Abstract

http://ssrn.com/abstract=1086102
 


 



Civil Jurisdiction: The Boundaries between Federal and Tribal Courts


Melissa L. Tatum


University of Arizona - James E. Rogers College of Law


Arizona State Law Journal, Vol. 29, No. 705, 1997

Abstract:     
A well-developed body of law, rooted in the U.S. Constitution, governs the relationship between federal and state courts. Tribal courts, however, are not subject to the U.S. Constitution, and that body of law does not help establish the relationship between federal and tribal courts. In the landmark cases of National Farmers Union and Iowa Mutual, the U.S. Supreme Court declared the scope of tribal jurisdiction was a federal question, but that litigants seeking to challenge the jurisdiction of tribal courts must first exhaust their tribal remedies. This article, published in the Arizona State Law Journal under my prior name (Koehn), explores the exhaustion requirement and its implementation.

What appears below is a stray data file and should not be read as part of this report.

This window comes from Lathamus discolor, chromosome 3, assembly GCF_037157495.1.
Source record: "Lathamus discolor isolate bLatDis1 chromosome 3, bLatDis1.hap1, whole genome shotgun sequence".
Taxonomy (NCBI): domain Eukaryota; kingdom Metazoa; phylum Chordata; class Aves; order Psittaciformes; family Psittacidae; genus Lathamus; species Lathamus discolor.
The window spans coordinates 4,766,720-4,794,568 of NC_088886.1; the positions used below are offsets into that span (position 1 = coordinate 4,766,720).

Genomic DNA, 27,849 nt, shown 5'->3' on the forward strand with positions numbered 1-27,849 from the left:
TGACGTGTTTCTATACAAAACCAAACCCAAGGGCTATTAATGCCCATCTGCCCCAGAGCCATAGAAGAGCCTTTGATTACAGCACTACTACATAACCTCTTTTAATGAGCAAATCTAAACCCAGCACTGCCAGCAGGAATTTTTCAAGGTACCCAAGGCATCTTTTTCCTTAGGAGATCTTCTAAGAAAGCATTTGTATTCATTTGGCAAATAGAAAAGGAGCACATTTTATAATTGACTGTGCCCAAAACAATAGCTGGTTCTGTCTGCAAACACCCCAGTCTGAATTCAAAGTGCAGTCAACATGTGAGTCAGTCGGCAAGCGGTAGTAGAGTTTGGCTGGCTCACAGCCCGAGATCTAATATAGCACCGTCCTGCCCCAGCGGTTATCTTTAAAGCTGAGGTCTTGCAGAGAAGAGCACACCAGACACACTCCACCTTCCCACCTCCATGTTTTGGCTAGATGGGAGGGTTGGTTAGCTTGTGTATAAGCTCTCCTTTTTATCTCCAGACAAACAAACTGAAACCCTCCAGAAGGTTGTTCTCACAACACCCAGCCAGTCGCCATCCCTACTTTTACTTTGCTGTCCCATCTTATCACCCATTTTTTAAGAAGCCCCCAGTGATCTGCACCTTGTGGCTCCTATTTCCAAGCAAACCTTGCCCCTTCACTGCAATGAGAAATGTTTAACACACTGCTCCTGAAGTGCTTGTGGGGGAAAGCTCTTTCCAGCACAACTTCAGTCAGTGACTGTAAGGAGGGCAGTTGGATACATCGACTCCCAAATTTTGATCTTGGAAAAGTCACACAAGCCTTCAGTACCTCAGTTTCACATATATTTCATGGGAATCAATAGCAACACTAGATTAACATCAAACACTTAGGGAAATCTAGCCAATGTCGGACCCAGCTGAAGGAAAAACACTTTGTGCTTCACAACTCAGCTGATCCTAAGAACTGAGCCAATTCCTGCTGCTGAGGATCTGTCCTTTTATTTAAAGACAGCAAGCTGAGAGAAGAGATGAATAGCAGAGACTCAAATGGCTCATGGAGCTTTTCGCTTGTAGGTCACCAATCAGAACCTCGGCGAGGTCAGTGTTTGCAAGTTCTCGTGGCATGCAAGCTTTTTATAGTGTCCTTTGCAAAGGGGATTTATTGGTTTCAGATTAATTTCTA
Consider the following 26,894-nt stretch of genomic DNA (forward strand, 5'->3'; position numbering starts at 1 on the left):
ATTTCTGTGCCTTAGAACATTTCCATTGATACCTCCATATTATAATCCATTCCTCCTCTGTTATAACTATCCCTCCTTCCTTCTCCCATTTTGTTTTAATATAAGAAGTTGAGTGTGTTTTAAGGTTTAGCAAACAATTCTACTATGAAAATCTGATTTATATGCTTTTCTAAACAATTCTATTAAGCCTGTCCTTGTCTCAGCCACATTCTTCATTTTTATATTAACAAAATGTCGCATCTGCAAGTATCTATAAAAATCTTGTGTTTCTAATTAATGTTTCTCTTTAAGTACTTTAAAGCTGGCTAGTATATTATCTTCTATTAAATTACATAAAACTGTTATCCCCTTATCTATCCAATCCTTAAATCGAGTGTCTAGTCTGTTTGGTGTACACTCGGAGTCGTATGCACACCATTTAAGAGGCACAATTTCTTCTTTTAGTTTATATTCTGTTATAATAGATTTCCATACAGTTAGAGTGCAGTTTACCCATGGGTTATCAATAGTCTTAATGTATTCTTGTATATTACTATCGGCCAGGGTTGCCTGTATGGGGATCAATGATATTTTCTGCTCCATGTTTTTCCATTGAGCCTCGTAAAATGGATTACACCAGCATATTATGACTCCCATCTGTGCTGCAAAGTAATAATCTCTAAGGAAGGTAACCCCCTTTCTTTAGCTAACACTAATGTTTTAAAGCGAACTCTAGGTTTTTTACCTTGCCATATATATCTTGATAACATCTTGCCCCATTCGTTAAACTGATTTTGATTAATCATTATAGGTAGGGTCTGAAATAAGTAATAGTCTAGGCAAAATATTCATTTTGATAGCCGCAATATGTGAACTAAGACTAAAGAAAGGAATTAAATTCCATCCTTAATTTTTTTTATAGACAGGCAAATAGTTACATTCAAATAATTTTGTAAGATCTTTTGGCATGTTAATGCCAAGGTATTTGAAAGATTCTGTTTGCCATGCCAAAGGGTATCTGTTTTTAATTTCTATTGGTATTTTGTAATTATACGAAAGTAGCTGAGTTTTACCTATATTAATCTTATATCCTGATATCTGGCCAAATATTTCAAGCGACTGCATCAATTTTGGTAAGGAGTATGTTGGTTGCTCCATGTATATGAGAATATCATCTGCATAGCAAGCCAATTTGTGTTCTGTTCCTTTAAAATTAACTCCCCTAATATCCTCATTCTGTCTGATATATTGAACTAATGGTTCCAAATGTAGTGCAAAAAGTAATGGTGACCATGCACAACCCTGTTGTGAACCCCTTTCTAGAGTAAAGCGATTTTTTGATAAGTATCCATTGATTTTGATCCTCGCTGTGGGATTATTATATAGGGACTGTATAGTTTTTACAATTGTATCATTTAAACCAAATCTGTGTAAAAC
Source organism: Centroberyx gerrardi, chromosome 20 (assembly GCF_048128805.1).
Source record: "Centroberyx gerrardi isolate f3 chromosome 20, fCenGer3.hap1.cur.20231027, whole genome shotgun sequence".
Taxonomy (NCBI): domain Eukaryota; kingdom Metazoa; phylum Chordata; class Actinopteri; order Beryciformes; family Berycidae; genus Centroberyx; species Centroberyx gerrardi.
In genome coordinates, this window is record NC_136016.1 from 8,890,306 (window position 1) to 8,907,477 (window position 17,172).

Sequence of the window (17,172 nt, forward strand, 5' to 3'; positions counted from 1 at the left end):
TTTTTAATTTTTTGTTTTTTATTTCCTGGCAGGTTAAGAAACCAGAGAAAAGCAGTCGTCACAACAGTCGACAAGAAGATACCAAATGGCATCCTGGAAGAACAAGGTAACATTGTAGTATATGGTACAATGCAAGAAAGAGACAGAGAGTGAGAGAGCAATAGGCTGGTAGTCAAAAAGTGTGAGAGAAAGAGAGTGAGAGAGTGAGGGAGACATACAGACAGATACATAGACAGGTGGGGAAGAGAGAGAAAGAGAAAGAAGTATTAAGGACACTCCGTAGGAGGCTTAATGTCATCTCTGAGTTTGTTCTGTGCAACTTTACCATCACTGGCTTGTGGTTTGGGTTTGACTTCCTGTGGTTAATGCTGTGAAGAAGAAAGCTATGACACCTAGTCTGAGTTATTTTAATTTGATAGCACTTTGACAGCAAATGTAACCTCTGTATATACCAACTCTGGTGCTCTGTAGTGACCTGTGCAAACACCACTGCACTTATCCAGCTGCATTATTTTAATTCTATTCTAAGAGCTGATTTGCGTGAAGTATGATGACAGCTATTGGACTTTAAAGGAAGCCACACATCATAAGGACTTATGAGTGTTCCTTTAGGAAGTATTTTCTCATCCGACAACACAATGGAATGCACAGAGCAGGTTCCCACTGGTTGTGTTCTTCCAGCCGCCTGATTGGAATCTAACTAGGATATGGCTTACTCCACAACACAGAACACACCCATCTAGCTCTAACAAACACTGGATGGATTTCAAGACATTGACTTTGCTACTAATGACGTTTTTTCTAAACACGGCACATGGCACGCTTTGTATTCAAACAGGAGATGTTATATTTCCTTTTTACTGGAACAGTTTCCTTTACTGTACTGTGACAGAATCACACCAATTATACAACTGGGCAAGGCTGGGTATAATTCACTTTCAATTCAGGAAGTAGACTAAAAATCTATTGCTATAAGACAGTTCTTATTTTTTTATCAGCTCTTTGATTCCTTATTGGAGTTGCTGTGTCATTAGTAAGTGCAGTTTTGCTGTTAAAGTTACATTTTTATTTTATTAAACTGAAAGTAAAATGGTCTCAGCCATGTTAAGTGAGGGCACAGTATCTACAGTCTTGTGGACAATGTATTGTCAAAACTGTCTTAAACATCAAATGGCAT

Number of Pages in PDF File: 64

Keywords: jurisdiction, Indian law, Native American law, tribal courts

JEL Classification: K40

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Date posted: January 22, 2008  

Suggested Citation

Tatum, Melissa L., Civil Jurisdiction: The Boundaries between Federal and Tribal Courts. Arizona State Law Journal, Vol. 29, No. 705, 1997. Available at SSRN: http://ssrn.com/abstract=1086102

Contact Information

Melissa Tatum (Contact Author)
University of Arizona - James E. Rogers College of Law ( email )
P.O. Box 210176
Tucson, AZ 85721-0176
United States
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